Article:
Hixson firm among first to verify CO2 emissions

Hixson firm among first to verify CO2 emissions

February 22nd, 2009 in News

As America prepares its fight against global warming, a Hixson environmental engineering firm could play a key role in ensuring it is a fair battle.

Advanced Waste Management Systems (AWMS) Inc., a 15-employee company that already certifies health and environmental standards for companies around the world, is one of the first U.S. companies certified by The Climate Registry to audit and verify claims about greenhouse gas emissions.

Scientists believe greenhouse gases such as carbon dioxide contribute to global warming. Congress is expected this year to begin to limit carbon emissions for the first time in the United States.

On Tuesday, Rob Ellis, the company's manager for greenhouse gas verification, will testify before a congressional committee looking into how the United States can best measure and limit greenhouse gases.

"We're giving the subcommittee the soup to nuts on how verification happens and what it took for us to become accredited to do this work," Mr. Ellis said. "It's a very intensive process to ensure that the review is independent and the claims are accurate within 5 percent, plus or minus."

The independent review of carbon emission reports is critical to allow an effective trading system to spur the market to limit greenhouse gases, Mr. Ellis said.

Environmental Protection Agency Administrator Lisa Jackson recently said she may propose a "cap and trade" system to regulate carbon dioxide as a pollutant under the Clean Air Act.

Under a cap and trade system, EPA or Congress would set an annual cap on overall carbon and greenhouse gas emissions and then let the marketplace decide how the reductions needed to meet that target occur.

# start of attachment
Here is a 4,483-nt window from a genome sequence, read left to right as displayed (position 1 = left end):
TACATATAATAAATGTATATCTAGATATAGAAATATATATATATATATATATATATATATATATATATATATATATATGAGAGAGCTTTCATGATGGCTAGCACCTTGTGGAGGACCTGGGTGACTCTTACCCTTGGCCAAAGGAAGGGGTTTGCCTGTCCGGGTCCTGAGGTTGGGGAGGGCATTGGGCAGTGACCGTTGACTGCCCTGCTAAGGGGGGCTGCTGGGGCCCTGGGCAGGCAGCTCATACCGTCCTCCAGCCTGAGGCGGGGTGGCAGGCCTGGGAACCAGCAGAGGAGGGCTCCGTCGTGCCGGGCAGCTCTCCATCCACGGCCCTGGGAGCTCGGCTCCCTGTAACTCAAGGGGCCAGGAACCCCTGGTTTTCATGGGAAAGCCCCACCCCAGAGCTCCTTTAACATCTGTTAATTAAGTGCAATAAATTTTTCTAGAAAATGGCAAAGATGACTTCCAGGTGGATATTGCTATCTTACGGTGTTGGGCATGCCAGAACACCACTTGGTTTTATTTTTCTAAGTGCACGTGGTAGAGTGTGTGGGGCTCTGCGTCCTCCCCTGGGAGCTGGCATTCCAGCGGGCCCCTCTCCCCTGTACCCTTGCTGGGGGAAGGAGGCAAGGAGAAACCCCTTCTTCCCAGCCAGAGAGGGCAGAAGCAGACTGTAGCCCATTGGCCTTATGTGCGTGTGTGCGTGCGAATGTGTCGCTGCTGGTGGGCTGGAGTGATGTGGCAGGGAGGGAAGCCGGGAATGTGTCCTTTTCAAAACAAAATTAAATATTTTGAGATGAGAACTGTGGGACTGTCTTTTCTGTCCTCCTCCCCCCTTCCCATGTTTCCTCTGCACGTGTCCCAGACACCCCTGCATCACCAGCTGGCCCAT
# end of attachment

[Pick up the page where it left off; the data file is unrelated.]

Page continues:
Advanced Waste Management, which former TVA engineer Dr. Rick Ellis founded in 1985, became one of the first companies certified in Europe to verify company claims about carbon emissions when it opened a subsidiary verification company in Bucharest, Romania, in 2002.

"Right now, there are only six companies certified to do the verification for more than 100 companies that have voluntarily signed up for The Climate Registry," Dr. Ellis said.

Under a cap and trade system, reductions in carbon dioxide emissions would be given a value at the Chicago Climate Exchange, which operates similar to other commodity trading. Utilities and industry would be encouraged to reduce their carbon dioxide emissions based upon the market value of such carbon credits.

"Given the value of greenhouse gas reduction claims, the opportunity for fraud is huge so we need to have a means of verifying the reductions," Dr. Ellis said.

So far, only one company - Grand Targhee Ski Resort near Jackson Hole, Wyo., - has been verified for its carbon emissions and that was done by AWMS. Mr. Ellis said his company is now working to verify greenhouse emissions for a major Midwest utility, Great River Energy.


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